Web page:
Offering big bonuses to teachers failed to raise students’ test scores in a three-year study released Tuesday that calls into question the Obama administration’s push for merit pay to improve education.The study, conducted in the metropolitan Nashville school system by Vanderbilt University’s National Center on Performance Incentives, was described by the researchers as the nation’s first scientifically rigorous look at merit pay for teachers.
It found that students whose teachers were offered bonuses of up to $15,000 a year for improved test scores registered the same gains on standardized exams as those whose teachers were given no such incentives.
The report is available here (PDF) from Vanderbilt’s National Center on Performance Incentives. The report’s executive summary reads, in part:
The Project on Incentives in Teaching (POINT) was a three-year study conducted in the Metropolitan Nashville School System from 2006-07 through 2008-09, in which middle school mathematics teachers voluntarily participated in a controlled experiment to assess the effect of financial rewards for teachers whose students showed unusually large gains on standardized tests. The experiment was intended to test the notion that rewarding teachers for improved scores would cause scores to rise. It was up to participating teachers to decide what, if anything, they needed to do to raise student performance: participate in more professional development, seek coaching, collaborate with other teachers, or simply reflect on their practices. Thus, POINT was focused on the notion that a significant problem in American education is the absence of appropriate incentives, and that correcting the incentive structure would, in and of itself, constitute an effective intervention that improved student outcomes.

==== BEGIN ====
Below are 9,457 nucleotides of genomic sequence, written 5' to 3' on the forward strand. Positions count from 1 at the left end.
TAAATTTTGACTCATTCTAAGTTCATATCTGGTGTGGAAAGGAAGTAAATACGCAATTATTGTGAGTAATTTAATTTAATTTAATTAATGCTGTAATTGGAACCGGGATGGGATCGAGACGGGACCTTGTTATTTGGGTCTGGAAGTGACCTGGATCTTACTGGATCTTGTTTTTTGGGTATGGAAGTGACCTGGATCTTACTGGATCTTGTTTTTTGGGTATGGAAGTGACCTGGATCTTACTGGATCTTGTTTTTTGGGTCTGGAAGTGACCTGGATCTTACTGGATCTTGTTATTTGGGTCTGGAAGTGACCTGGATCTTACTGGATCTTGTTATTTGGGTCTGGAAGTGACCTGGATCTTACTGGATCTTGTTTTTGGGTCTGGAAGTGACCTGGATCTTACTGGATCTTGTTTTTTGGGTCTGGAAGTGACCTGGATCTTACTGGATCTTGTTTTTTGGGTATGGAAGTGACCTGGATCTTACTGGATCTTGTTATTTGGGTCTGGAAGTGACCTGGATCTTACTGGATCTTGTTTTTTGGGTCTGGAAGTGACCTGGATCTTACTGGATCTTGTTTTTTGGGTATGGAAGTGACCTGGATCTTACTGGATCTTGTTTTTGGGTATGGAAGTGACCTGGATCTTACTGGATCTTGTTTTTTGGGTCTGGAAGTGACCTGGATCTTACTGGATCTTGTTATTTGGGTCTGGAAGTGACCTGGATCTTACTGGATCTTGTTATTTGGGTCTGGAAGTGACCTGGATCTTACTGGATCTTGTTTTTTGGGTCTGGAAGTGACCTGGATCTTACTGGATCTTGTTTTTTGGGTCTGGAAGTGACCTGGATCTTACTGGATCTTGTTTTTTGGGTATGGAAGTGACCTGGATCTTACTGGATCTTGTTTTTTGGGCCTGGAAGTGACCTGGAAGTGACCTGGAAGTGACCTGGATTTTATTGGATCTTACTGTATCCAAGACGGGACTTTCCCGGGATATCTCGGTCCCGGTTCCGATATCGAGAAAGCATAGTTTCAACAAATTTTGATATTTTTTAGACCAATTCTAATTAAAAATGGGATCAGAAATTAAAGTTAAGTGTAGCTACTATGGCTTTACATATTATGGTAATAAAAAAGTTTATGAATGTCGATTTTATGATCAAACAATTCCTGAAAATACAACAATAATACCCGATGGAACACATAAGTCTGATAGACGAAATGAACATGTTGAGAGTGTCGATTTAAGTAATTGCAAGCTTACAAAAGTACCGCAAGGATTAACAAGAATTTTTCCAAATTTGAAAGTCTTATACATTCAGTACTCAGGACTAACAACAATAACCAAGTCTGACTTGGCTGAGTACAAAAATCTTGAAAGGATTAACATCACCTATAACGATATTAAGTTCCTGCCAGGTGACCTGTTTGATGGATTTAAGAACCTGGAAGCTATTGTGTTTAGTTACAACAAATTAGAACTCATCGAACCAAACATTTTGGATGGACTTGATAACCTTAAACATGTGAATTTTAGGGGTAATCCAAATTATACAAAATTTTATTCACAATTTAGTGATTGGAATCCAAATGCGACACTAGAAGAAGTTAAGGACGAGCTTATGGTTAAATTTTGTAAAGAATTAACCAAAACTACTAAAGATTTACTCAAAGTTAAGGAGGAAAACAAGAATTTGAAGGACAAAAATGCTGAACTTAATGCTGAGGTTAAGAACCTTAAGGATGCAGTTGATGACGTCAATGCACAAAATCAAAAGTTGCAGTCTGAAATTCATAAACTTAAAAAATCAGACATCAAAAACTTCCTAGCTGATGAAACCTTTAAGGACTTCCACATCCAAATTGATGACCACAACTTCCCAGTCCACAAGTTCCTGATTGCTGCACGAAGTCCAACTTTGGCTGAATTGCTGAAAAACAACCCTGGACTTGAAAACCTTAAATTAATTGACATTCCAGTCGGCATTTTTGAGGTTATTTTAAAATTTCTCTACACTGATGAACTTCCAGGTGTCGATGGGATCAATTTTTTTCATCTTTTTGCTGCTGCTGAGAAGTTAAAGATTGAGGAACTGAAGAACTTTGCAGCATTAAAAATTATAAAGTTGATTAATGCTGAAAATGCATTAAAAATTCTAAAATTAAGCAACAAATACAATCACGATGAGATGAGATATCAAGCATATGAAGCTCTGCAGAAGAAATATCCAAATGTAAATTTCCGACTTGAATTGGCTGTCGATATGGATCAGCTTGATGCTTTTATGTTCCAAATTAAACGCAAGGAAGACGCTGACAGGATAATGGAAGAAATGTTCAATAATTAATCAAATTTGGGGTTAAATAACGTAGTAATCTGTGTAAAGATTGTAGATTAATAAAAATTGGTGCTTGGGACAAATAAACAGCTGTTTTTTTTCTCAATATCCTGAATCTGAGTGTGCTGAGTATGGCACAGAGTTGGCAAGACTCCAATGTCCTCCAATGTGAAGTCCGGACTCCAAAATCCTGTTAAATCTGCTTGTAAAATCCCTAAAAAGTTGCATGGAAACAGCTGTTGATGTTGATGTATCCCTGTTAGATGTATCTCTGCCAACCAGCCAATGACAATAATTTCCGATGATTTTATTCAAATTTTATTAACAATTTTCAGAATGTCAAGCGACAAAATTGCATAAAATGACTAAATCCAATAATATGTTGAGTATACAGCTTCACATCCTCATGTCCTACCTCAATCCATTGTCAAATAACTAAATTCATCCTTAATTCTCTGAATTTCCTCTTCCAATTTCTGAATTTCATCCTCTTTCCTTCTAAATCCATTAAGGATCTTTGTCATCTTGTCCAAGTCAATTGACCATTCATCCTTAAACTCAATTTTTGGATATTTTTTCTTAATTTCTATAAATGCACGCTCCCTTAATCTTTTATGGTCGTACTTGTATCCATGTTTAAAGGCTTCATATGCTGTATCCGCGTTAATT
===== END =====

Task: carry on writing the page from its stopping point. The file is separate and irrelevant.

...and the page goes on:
By and large, results did not confirm this hypothesis. While the general trend in middle school mathematics performance was upward over the period of the project, students of teachers randomly assigned to the treatment group (eligible for bonuses) did not outperform students whose teachers were assigned to the control group (not eligible for bonuses). The brightest spot was a positive effect of incentives detected in fifth grade during the second and third years of the experiment. This finding, which is robust to a variety of alternative estimation methods, is nonetheless of limited policy significance, for as yet this effect does not appear to persist after students leave fifth grade. Students whose fifth grade teacher was in the treatment group performed no better by the end of sixth grade than did sixth graders whose teacher the year before was in the control group.